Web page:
76.7% goal: Public grad rate rises, still room for improvement
May 22, 2015, 5:00am CDT
by William Poe
Photo by DILIP VISHWANAT
“I am in a lot better place than I was before.” Malik Avery, Student
Malik Avery had dropped out of the St. Louis Public Schools for two years before the school district’s so-called dropout recruiter convinced him to return to the classroom. Today, Malik is not only a 2013 Sumner High School graduate, but he is a freshman biomedical engineering student at St. Louis Community College - Forest Park.
“I am in a lot better place than I was before,” 19-year-old Avery said. His plans now include attending a four-year university and eventually medical school.
Avery is the personification of one program the district has implemented to raise its high school graduation rate — a goal shared by the district and the St. Louis business community.
“Talent is becoming scarce as the economy improves,” said Kathleen Osborn, executive director of the Regional Business Council. “Employers need professional growth here to fill available jobs.”
The first step is improving the high school graduation rate, and the district has done that for the last four consecutive years, said St. Louis Public Schools Superintendent Kelvin Adams. The graduation rate in 2011 was 53.72 percent; 62.25 percent in 2012; 67.82 percent in 2013 and 71.26 percent in 2014. The district’s target this year is 76.7 percent, Adams said, which compares with the statewide target of 92 percent.
Despite the improvement, the district’s 2014 graduation rate remained well below the 87.34 percent average for all Missouri school districts. Most area school districts performed much better than did the St. Louis schools, according to data from the Missouri Department of Elementary and Secondary Education. The Kirkwood School District, for instance, in 2014 graduated 98.88 percent of its students. Francis Howell’s graduation rate was 93.79 percent; Mehlville, 94.07 percent; and Parkway, 92.62 percent. At least two St. Louis-area districts in Missouri fared worse last year than the St. Louis district — University City, with a graduation rate of 68.64 percent; and the Normandy Schools Collaborative, at 61.46 percent.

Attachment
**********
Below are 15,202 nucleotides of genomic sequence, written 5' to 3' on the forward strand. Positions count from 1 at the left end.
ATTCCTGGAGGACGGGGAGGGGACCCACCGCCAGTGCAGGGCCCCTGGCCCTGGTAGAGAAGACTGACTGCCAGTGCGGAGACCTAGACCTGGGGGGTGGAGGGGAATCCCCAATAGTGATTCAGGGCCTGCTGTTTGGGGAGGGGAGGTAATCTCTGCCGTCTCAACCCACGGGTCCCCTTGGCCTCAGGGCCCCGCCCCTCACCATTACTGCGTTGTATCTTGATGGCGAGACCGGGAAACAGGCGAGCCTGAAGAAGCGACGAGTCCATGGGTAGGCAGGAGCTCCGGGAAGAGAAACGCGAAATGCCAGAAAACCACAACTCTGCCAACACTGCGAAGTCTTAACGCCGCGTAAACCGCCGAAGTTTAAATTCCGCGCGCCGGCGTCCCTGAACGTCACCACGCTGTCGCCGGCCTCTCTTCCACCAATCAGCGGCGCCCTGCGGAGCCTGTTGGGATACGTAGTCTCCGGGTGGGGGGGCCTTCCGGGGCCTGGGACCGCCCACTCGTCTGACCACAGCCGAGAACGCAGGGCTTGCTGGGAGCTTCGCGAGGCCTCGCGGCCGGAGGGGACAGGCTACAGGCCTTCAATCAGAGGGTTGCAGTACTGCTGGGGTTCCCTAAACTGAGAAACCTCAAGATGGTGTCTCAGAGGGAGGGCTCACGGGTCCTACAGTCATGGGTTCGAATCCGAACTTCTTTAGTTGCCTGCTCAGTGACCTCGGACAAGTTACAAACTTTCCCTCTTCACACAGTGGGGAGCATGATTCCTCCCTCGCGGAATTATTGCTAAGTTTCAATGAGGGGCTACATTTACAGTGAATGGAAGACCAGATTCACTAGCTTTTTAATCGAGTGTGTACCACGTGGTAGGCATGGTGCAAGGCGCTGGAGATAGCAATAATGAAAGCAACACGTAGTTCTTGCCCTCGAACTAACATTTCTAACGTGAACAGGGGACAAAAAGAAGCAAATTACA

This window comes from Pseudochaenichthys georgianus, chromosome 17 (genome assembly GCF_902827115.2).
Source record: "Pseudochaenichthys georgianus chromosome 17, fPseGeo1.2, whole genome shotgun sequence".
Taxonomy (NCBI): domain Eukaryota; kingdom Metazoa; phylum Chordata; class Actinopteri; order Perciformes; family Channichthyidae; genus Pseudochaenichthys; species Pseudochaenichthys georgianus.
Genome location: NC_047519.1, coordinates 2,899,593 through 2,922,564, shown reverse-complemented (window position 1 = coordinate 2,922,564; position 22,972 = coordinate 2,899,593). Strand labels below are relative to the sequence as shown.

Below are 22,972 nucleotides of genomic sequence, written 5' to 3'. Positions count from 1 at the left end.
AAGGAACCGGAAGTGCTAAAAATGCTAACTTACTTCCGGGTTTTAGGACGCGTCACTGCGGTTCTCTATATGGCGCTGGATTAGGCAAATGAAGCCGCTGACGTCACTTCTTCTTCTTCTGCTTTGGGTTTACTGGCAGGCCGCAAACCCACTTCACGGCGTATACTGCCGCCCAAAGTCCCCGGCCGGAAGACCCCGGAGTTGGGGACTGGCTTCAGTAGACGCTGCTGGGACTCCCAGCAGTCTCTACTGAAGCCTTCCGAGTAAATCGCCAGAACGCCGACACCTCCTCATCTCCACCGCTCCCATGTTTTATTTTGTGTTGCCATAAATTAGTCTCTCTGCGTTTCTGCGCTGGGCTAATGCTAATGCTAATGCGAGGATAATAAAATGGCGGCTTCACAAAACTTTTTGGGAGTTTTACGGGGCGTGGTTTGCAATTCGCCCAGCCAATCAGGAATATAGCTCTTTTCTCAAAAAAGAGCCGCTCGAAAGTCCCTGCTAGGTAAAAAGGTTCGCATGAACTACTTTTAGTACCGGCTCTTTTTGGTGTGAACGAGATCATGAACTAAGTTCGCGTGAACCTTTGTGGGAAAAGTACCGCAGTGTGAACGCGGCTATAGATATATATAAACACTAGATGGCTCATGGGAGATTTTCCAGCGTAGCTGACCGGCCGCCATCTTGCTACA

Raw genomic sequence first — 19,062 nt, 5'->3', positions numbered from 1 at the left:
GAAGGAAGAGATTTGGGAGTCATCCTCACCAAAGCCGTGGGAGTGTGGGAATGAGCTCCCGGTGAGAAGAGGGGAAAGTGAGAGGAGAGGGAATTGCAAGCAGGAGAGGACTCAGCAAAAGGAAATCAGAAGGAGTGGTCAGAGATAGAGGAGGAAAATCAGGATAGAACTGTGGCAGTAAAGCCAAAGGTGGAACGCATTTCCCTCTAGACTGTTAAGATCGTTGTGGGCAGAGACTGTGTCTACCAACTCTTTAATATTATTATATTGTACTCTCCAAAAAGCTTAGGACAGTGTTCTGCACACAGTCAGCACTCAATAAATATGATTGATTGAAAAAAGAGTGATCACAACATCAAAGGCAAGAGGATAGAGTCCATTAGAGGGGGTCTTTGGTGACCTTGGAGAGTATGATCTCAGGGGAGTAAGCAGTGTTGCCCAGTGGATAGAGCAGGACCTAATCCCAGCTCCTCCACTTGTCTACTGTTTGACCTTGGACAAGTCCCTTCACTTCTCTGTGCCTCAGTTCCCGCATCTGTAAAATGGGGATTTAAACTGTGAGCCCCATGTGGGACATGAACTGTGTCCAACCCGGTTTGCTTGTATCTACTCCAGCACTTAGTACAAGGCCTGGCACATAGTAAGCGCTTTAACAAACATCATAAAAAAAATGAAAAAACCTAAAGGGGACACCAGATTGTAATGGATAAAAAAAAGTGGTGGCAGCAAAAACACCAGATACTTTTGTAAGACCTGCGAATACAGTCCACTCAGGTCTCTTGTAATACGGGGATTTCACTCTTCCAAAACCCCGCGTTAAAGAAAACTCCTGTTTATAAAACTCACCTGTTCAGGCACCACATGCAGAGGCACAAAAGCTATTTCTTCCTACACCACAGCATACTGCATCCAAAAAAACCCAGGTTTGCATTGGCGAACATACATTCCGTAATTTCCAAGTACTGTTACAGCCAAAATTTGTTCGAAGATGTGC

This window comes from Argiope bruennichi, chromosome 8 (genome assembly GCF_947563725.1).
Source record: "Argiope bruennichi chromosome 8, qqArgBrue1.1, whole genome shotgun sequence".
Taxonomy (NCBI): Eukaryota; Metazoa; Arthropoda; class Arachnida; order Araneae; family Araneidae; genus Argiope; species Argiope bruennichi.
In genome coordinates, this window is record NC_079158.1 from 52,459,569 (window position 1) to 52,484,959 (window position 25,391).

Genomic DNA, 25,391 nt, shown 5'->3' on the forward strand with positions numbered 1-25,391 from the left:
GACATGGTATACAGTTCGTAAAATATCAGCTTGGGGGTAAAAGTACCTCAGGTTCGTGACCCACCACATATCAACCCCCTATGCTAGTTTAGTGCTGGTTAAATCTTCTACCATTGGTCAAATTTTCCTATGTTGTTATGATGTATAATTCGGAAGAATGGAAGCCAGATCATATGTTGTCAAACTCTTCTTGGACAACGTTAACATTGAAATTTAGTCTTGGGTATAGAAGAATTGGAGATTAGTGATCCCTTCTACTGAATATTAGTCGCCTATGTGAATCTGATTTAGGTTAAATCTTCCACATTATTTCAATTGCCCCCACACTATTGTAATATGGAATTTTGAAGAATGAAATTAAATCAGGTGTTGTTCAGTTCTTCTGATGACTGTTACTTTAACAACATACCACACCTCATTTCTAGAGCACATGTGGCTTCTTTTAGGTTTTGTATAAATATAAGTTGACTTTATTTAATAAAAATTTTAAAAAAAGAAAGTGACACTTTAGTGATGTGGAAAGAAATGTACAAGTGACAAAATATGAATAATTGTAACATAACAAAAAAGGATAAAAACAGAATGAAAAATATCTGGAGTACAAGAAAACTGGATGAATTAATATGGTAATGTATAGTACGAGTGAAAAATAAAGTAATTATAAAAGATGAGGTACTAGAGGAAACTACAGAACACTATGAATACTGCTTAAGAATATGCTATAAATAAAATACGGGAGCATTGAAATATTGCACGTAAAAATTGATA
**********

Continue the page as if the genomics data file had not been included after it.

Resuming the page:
Some high schools in the St. Louis district graduate a high percentage of their students, Adams said. “Metro (High School) has a 100 percent graduation rate,” he said. “And we have several schools in the 90s.”
Other schools, he said, sharply reflect problems endemic to the district: high rates of poverty and transient families.
The St. Louis Public Schools, whose preschool to grade 12 enrollment was about 26,084 as of April 30, also found that its kindergarten and first grade students “are a little further behind than those in our suburban districts,” prompting the district to enhance its early-grade literacy curriculum, said David Hardy, deputy superintendent of academics.
Using part of the 2011 court settlement in the state’s long-running desegregation case, the district allocated $23 million over three years to expand its early childhood program, including adding 38 preschool classrooms. The district has continued to fund expanded preschool as part of its annual budget, which was about $286.1 million for the 2014-2015 fiscal year.
Another key program, called Check and Connect, seeks to identify eighth and ninth grade students at risk for dropping out. About 400 such students have been indentified over the past four years, and nearly all have remained in school, Hardy said, as teachers and counselors focus resources on those students.
Another program targets students who already have dropped out. Dropout Recruiter Charlie Bean said over the past five years, he has located more than 1,800 dropouts and convinced 235 of them to re-enroll and graduate.
Those and other programs are part of a five-year High School Graduation Initiative funded by a U.S. Department of Education grant. The $2.1 million-per-year grant ends in September, and the district is hoping the programs can be continued with other district revenue, Adams said.
Some may come from business. Since 2009, the Regional Business Council has provided more than $1.5 million to the St. Louis Public Schools for elementary and secondary education enhancement programs. It also provides financial support for programs in four north St. Louis County school districts — Ferguson-Florissant, Riverview Gardens, Jennings and the Normandy Collaborative.
William Poe is a St. Louis freelance writer.